Veteran Senator Edward Kennedy, undergoing treatment for brain cancer, collapsed due to "fatigue" during the inaugural Congressional luncheon for new US President Barack Obama.
"After testing, we believe the incident was brought on by simple fatigue," Edward Aulisi, Chairman neurosurgery at Washington Hospital Center, said last night in a statement, adding the Massachusetts Senator is feeling much better.
"Sen. Kennedy is awake, talking with family and friends, and feeling well. He will remain at the Washington Hospital Center overnight for observation, and will be released in the morning," Aulisi said.
Kennedy, 76, was taken in an ambulance to the hospital from the luncheon. It was his fellow Senator from the State, John Kerry, who held his hand tightly throughout the episode.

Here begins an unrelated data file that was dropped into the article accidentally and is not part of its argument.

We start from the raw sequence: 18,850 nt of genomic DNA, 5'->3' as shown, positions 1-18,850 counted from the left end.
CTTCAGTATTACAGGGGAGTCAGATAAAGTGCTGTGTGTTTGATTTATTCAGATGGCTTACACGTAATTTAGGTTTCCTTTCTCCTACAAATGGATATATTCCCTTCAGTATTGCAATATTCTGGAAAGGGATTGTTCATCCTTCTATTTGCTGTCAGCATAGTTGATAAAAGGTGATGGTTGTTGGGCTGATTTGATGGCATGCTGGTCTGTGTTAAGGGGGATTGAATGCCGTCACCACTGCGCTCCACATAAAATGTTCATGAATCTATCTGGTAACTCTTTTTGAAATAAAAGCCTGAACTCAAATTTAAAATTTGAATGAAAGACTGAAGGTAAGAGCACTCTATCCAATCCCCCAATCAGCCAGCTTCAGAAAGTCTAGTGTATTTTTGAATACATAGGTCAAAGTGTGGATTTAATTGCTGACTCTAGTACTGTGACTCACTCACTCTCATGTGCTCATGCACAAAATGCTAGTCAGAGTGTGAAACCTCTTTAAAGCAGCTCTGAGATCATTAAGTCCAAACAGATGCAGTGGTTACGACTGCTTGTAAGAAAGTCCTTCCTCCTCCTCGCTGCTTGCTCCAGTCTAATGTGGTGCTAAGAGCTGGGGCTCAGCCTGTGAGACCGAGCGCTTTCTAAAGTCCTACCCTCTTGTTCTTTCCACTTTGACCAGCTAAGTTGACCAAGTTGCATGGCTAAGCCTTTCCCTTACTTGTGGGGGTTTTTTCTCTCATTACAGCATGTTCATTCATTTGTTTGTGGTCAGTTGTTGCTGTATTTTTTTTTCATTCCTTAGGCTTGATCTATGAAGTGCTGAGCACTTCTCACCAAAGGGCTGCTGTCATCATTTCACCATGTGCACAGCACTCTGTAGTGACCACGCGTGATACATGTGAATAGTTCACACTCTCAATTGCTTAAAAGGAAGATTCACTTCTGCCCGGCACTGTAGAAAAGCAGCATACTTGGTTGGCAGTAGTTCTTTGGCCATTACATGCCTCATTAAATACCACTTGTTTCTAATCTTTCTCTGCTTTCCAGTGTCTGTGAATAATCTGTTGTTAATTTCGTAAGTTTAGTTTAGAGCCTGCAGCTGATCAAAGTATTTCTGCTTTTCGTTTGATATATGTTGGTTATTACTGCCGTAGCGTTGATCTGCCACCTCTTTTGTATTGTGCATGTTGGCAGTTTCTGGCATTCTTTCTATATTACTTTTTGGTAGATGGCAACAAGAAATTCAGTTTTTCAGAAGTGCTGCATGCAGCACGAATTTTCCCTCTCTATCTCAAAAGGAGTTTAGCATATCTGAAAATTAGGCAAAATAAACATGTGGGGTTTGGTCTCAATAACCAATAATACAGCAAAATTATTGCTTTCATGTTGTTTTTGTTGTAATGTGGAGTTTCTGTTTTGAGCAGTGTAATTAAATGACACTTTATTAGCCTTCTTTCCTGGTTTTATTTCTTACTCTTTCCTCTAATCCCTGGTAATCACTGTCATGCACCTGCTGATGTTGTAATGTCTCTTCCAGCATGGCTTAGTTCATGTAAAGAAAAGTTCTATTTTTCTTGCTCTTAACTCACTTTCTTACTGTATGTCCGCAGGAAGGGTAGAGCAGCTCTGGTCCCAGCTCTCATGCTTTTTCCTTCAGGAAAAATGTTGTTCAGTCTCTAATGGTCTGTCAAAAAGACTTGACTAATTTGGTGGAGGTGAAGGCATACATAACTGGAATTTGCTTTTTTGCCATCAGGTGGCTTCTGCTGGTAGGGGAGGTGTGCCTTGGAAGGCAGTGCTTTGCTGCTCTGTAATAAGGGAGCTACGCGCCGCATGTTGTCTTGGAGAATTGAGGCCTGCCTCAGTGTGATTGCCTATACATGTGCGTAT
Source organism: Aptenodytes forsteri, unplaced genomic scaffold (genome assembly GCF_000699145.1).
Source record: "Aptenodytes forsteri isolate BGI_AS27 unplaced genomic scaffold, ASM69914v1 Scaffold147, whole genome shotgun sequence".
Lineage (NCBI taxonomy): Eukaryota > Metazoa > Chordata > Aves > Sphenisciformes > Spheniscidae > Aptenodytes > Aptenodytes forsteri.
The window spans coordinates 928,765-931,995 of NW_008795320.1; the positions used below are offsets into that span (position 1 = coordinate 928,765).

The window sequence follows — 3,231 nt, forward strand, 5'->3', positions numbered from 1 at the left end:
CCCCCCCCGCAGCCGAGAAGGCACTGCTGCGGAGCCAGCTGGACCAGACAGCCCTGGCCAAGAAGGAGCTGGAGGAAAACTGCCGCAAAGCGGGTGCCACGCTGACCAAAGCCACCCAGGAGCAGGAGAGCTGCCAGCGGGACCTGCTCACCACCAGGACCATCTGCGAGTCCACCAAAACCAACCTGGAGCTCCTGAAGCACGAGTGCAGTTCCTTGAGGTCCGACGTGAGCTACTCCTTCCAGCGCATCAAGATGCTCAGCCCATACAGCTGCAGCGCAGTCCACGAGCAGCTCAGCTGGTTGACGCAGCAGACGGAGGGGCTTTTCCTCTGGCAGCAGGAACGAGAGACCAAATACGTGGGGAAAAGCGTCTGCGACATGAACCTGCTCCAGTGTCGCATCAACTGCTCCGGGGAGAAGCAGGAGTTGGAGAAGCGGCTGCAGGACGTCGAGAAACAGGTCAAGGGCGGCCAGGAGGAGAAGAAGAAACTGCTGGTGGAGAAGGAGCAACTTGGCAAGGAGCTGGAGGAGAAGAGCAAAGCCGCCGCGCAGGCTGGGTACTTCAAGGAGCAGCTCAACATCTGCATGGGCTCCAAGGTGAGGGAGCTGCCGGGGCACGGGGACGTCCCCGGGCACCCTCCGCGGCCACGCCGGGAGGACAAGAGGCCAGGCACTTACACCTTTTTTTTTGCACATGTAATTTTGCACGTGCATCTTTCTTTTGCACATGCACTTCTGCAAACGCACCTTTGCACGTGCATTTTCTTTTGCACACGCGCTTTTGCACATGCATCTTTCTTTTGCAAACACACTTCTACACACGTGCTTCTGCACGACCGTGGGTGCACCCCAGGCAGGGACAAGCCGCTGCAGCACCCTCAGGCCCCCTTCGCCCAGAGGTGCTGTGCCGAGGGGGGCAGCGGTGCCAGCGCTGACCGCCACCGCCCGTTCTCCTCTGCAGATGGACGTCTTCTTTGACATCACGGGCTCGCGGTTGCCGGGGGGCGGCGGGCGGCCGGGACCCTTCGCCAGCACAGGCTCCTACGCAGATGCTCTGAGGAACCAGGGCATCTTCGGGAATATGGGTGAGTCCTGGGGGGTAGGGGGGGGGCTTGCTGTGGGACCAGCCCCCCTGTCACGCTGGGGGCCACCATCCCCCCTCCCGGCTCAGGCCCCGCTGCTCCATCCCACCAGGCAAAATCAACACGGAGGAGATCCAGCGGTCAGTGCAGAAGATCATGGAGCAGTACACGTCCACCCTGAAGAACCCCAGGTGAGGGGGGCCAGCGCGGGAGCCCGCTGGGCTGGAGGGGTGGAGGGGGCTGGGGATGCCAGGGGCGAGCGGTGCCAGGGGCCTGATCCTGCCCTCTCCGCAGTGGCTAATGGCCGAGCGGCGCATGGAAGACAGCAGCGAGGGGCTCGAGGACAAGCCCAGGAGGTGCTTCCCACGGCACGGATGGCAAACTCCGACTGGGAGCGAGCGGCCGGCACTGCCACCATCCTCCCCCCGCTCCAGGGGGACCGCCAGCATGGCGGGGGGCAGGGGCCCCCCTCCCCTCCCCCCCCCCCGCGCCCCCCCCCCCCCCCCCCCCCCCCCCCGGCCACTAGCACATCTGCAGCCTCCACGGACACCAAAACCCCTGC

"He's (Senator Kennedy) in good shape. I'm absolutely confident he's going to be out of here tomorrow. And go on from there," Kerry, Chairman of the Senate Foreign Relations Committee, told reporters outside the hospital.
"His original sickness was diagnosed as a result of a seizure that he had, and he's had a couple of other minor ones that have occurred as a medicine was changed or something took place," he said.
Kerry was with Kennedy when he collapsed. "No, I think that -- look, nobody -- nobody wants to see a friend and a colleague go through a seizure, period," he said.
"I think that he was so upbeat, enthusiastic and excited about the day, I think he didn't want anything to detract from that in any way. And so, you know, I think he's, like all of us, anxious to focus on Barack Obama and focus on the meaning of today," he said.
Kennedy, diagnosed with brain cancer last year and now undergoing treatment, insisted on attending the historic event, despite advice from his aides against it.